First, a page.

We should concentrate on some of the key specs that the camera has. We’ve already touched on the zoom capabilities, but didn’t touch on exactly what makes the lens take such clear pictures. The S4 is equipped with a 10x Zoom-Nikkor 38-380mm lens with a maximum aperture of f3.5. The focus range is 12″ to infinity, and 1.6″ to infinity in macro mode.
Quite a sharp lens for the price range, really. A great addition to the camera is a 2.5″ LCD 110,000 pixel screen. This is rather low resolution, but on par with most other cameras on the market in the same price bracket. However, due to the low resolution, it will be difficult to take the perfect picture in certain lighting conditions. Ever try to use an LCD of any kind outdoors? Yup, it’s impossible to see on a sunny day. This is where the optical viewfinder would come in handy though. Alas, the S4 does not have one…
The S4 does come with a huge share of shooting modes though. As always, experimentation will be the key here, but I found myself using BSS (Best Shot Selector) most often. There are modes used to help take pictures in very unique settings though, such as a fireworks show or a museum. If you enjoy having a date imprinted into the picture or set the camera to a 10 second timer, they are also there.
The camera also has a blur warning, where it will ask you before saving a picture, if it detects that it’s blurry. This can happen often during macro shots if you are too close, or if you shake the camera too much while trying to take a snapshot. It’s a simple yet effective feature that will have you conserve memory on your SD card and save you from sorting through numerous blurry pictures later on.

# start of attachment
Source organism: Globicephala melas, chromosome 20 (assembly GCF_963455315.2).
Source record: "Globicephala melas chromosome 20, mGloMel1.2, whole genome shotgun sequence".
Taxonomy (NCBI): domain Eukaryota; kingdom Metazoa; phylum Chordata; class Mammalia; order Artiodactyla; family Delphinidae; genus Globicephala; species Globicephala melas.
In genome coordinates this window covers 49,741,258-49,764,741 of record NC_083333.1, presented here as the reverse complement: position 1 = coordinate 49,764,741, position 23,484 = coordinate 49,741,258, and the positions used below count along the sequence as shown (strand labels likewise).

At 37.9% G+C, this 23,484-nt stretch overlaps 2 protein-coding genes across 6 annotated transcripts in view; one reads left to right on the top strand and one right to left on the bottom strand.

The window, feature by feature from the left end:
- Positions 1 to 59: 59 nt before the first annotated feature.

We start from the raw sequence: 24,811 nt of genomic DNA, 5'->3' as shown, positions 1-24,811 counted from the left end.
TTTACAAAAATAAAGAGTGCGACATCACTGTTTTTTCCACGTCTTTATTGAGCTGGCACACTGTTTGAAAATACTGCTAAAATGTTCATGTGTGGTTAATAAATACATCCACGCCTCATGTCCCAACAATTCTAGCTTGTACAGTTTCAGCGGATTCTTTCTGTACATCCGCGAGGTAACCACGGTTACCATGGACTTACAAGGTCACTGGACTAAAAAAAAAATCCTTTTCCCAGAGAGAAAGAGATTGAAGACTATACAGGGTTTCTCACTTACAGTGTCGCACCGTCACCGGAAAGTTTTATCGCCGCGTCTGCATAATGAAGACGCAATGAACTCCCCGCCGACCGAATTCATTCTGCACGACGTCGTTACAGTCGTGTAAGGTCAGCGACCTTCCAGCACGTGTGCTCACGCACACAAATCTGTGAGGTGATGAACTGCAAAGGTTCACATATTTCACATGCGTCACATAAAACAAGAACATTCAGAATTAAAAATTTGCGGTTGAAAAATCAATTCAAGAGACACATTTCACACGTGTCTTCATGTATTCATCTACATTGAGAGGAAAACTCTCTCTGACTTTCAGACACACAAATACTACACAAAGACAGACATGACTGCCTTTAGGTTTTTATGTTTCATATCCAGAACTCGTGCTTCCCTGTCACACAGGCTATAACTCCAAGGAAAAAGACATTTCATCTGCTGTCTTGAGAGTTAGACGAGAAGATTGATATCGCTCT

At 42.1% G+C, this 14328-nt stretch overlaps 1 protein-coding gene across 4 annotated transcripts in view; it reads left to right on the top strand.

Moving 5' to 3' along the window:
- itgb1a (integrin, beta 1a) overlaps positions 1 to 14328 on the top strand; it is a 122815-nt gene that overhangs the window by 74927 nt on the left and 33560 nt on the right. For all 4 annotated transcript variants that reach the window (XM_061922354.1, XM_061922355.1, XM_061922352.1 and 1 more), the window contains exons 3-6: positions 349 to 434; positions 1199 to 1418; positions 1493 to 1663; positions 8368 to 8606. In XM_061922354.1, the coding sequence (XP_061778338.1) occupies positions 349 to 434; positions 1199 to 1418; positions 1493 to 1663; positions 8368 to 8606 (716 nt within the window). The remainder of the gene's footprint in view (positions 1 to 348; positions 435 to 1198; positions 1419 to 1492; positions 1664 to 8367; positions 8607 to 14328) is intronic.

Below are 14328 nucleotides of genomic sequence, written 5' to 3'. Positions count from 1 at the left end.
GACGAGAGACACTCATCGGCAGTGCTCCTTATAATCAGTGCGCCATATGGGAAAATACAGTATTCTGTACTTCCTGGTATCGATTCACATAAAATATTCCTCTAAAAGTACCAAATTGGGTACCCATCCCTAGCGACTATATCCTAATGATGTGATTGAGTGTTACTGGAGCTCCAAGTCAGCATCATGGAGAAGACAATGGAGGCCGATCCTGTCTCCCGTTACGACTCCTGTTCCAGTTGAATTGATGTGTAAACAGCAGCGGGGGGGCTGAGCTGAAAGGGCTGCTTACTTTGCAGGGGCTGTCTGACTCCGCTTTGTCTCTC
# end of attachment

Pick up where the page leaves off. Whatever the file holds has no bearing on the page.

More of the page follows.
Though I didn’t touch on the movie capabilities with the S4, the settings are standard. 640*480 resolution at 15FPS, 320*240 at 15FPS or 160*120 at 15FPS. You can also choose to take a video with or without sound, depending on your interest. Without sound, the max FPS is still 15, but it would save memory if you didn’t require sound.
Because of the 6MP nature of the S4, you can take pictures up to 2816*2112 resolution. Moving down the scale, you have options of 2048*1536, 1024*768 and the classic, and incredibly small setting of 640*480.
The flash has a range of 0.4 – 3.0 meters (1′ 4″ – 10′). As is becoming common with newer digital cameras is a built-in red-eye reducer. This essentially just shines a red beam of light towards your subject, and then will immediately shoot a picture afterwards.
Battery life on the camera was not very impressive, as I found myself replacing the batteries after ~100 pictures at the 6MP setting. It will pay off greatly to bring extra rechargeable batteries along with you. Nikon estimated 450 pictures for each charge of the batteries, but this would have to be on the 1024*768 setting, because I didn’t make it near that far.
The S4 includes a staggering 13.5MB of internal memory, which is good for about 3 or 4 high resolution shots. This is only good for testing out the camera before you buy it, really.
To see what kind of color the S4 would spit out, I took a picture of the same general area both during the day and again in the evening. In the first picture, the grass has incredibly lush green color, as well as the rest of the trees and foliage. The camera did a great job of accurately capturing the color that the human eye will see.
Where I live, the weather changes about every 10 minutes, so I was able to also get a rainy day shot in addition.
The camera really does do a great job of capturing the blue and reddish hues in the sky, 10 minutes before the stars come out.
Nikon generally does a great job with the color in the outputted photos. I found that also with the L1 review also. It seems to be pretty congruent regardless of what Nikon camera you pick up.